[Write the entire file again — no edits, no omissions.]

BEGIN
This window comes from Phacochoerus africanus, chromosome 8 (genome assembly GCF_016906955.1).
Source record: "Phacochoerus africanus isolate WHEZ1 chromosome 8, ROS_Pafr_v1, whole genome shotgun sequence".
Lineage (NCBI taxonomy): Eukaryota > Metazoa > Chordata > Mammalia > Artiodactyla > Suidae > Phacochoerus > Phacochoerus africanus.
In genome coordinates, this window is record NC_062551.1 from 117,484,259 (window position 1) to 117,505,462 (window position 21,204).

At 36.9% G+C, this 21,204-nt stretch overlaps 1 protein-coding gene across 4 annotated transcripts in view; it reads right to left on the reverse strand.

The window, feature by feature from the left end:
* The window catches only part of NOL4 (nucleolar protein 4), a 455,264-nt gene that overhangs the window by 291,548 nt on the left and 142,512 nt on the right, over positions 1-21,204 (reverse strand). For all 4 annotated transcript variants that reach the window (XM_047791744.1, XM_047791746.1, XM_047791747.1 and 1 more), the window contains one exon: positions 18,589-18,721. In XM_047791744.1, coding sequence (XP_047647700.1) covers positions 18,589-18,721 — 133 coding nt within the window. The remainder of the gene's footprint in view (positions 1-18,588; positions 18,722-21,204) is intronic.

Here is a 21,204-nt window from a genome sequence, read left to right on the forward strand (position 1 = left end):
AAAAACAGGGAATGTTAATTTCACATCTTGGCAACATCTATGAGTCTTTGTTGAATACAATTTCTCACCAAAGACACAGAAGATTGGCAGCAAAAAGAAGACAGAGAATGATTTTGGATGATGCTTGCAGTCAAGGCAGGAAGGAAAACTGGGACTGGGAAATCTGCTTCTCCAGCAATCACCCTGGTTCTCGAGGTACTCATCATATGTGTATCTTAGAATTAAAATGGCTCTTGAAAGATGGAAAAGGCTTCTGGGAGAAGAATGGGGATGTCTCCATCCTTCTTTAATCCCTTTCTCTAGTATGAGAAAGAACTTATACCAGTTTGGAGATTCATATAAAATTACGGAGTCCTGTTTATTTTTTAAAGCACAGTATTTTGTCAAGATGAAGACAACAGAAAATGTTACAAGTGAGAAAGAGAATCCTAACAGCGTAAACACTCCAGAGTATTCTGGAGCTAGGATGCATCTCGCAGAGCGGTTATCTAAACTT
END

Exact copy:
This window comes from Phacochoerus africanus, chromosome 8 (genome assembly GCF_016906955.1).
Source record: "Phacochoerus africanus isolate WHEZ1 chromosome 8, ROS_Pafr_v1, whole genome shotgun sequence".
Lineage (NCBI taxonomy): Eukaryota > Metazoa > Chordata > Mammalia > Artiodactyla > Suidae > Phacochoerus > Phacochoerus africanus.
In genome coordinates, this window is record NC_062551.1 from 117,484,259 (window position 1) to 117,505,462 (window position 21,204).

At 36.9% G+C, this 21,204-nt stretch overlaps 1 protein-coding gene across 4 annotated transcripts in view; it reads right to left on the reverse strand.

The window, feature by feature from the left end:
* The window catches only part of NOL4 (nucleolar protein 4), a 455,264-nt gene that overhangs the window by 291,548 nt on the left and 142,512 nt on the right, over positions 1-21,204 (reverse strand). For all 4 annotated transcript variants that reach the window (XM_047791744.1, XM_047791746.1, XM_047791747.1 and 1 more), the window contains one exon: positions 18,589-18,721. In XM_047791744.1, coding sequence (XP_047647700.1) covers positions 18,589-18,721 — 133 coding nt within the window. The remainder of the gene's footprint in view (positions 1-18,588; positions 18,722-21,204) is intronic.

Here is a 21,204-nt window from a genome sequence, read left to right on the forward strand (position 1 = left end):
AAAAACAGGGAATGTTAATTTCACATCTTGGCAACATCTATGAGTCTTTGTTGAATACAATTTCTCACCAAAGACACAGAAGATTGGCAGCAAAAAGAAGACAGAGAATGATTTTGGATGATGCTTGCAGTCAAGGCAGGAAGGAAAACTGGGACTGGGAAATCTGCTTCTCCAGCAATCACCCTGGTTCTCGAGGTACTCATCATATGTGTATCTTAGAATTAAAATGGCTCTTGAAAGATGGAAAAGGCTTCTGGGAGAAGAATGGGGATGTCTCCATCCTTCTTTAATCCCTTTCTCTAGTATGAGAAAGAACTTATACCAGTTTGGAGATTCATATAAAATTACGGAGTCCTGTTTATTTTTTAAAGCACAGTATTTTGTCAAGATGAAGACAACAGAAAATGTTACAAGTGAGAAAGAGAATCCTAACAGCGTAAACACTCCAGAGTATTCTGGAGCTAGGATGCATCTCGCAGAGCGGTTATCTAAACTT